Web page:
Between a new president and a new decade, 2020 is meant to be a year of change for the University of California.
A tuition hike wasn’t on the docket – until last week, that is.
Two proposed plans to increase tuition made their way onto the UC Board of Regents’ desks recently, in the form of a cohort model and a uniform adjustment model. The former would mean increases for incoming students, and the latter would mean increases for all students. The expectation that the regents would vote on the potential increase by Wednesday was also in the proposal.
Students were predictably unhappy – but this time around, discontent came from all sides.
Based on precedent, tuition hike proposals were presented during the November regents’ meeting, and the regents allowed time for public comment before a vote took place.
Fortunately, public concern led the regents to postpone the vote to a later date that has yet to be determined, allowing for more public feedback.
While that might seem like the regents are becoming more receptive of public opinion, the fight isn’t over – it’s just in limbo. The regents made the right decision in pushing the vote back, but by failing to actively communicate a new timeline to the student body, they have left their own community on edge. In the interim, students and families are left with unanswered questions about the future of their finances, and for some, the affordability of college down the line.
And it’s the affordability of college that prompted a vote in the first place.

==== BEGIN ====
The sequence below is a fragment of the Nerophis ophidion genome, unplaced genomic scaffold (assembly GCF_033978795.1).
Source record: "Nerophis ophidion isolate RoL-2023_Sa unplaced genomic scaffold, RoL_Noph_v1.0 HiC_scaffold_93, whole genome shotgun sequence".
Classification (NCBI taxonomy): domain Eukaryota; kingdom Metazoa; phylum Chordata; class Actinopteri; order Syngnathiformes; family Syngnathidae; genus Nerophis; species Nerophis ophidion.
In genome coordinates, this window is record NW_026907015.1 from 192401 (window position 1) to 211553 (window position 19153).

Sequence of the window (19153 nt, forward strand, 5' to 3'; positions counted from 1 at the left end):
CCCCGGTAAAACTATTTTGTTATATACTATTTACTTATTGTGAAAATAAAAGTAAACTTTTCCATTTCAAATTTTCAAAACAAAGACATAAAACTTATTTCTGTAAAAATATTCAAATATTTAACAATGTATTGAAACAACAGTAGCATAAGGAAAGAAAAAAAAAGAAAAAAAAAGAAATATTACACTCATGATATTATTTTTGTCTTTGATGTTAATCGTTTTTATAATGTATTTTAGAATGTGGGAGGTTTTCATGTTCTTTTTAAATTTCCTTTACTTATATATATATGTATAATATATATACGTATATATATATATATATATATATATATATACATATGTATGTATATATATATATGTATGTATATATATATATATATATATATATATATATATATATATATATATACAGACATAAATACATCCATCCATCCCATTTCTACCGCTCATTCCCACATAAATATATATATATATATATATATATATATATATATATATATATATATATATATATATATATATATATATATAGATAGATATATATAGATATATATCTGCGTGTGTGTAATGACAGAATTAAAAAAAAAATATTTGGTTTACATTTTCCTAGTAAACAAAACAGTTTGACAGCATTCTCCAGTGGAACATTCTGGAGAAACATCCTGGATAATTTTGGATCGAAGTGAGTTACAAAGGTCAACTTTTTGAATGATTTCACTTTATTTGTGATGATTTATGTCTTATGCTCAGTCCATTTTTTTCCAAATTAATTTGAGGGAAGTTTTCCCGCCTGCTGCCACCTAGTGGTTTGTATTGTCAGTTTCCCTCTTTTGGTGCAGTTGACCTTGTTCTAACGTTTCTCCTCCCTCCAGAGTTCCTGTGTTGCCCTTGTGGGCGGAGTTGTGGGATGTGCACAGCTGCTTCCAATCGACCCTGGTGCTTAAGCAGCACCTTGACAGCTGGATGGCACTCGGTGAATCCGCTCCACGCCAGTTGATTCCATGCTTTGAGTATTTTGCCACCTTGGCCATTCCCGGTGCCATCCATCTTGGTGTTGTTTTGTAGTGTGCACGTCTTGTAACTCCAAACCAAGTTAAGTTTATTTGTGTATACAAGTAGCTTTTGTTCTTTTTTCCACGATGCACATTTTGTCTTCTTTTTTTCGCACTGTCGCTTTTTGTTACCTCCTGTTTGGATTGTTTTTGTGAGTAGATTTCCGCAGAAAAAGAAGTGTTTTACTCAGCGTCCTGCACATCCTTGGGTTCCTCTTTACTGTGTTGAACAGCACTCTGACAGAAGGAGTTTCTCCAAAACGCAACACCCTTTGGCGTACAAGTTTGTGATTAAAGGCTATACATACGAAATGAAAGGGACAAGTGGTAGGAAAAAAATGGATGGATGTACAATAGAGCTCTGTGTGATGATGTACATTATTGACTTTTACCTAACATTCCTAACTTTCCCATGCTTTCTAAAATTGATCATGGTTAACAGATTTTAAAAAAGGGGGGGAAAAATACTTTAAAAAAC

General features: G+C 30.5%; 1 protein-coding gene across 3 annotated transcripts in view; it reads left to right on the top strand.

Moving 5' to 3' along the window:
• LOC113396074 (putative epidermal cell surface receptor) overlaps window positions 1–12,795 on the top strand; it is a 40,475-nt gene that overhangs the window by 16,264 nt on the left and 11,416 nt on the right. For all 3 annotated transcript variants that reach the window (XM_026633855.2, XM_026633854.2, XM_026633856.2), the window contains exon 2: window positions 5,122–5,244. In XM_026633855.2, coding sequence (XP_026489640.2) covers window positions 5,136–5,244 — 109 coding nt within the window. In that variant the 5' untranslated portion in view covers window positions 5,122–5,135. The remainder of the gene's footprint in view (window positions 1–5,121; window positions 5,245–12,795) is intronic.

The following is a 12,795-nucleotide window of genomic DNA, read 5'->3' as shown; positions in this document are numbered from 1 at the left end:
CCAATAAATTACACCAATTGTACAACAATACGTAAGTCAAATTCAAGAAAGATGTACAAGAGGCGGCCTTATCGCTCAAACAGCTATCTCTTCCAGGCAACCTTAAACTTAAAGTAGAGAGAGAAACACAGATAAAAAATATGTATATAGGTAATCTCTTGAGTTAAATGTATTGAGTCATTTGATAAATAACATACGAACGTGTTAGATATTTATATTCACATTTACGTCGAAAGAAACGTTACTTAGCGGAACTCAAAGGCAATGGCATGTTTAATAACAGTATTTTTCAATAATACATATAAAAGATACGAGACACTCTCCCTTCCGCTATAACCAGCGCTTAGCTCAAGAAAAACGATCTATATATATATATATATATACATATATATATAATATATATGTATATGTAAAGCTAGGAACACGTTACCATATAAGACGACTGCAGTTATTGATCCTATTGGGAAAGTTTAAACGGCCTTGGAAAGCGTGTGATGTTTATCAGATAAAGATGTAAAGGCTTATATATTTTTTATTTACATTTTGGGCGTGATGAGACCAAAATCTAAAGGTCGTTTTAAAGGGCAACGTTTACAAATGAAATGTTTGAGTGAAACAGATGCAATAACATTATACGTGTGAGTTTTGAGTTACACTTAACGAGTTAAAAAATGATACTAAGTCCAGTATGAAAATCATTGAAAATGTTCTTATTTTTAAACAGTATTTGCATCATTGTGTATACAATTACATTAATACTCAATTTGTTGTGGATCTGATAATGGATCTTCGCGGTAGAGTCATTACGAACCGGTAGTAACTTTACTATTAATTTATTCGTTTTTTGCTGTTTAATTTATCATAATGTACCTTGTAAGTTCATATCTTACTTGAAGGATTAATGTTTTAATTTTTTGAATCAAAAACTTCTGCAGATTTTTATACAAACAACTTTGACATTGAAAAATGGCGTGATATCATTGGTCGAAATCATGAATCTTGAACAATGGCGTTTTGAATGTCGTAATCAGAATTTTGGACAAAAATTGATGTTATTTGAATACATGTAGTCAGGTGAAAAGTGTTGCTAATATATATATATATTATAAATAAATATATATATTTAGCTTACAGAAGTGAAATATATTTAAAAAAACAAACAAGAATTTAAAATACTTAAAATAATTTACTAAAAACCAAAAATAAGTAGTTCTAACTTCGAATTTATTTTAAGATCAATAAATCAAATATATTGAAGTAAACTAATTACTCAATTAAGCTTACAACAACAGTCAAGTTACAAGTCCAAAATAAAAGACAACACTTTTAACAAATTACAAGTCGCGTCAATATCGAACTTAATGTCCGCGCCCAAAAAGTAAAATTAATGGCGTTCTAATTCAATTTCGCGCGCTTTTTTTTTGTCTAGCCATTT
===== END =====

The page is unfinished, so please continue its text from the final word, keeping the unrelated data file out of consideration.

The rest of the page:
The proposed plan included a goal of increasing financial aid available to students; however, California Gov. Gavin Newsom already stated that the state would not be able to accommodate the UC’s proposed budget. And while a tuition increase would surely add to the funding pool, it would effectively take that money from those on the edge of financial stability.
Both proposed models would predict lower costs for families making under $90,000 in the coming decade. But for families making more than that, sharp increases in tuition could alter their ability to pay for college, especially if they’re not receiving any of the financial aid their payments are funding.
And with no mention of a new voting date, that uncertainty will become increasingly unnerving – and unfair – to families in the gray area.
Granted, the UC is stuck between a rock and a hard place – and trying to squeeze as many students as they can between the two. Goals to increase enrollment look increasingly unlikely in the face of existing over-enrollment. Expanding facilities comes at a price point that the state won’t match.
While the regents realized a weeklong turnaround for a major tuition increase wasn’t the right choice, an indefinitely postponed vote isn’t the answer either. And increasing tuition without using the additional money to fix existing problems, like overcrowding, means students get less bang for their buck while the University stays on the path to being unaffordable.
With more time on the table, students will have the public forum they should have been provided from the start.
But that only matters if the regents are willing to listen.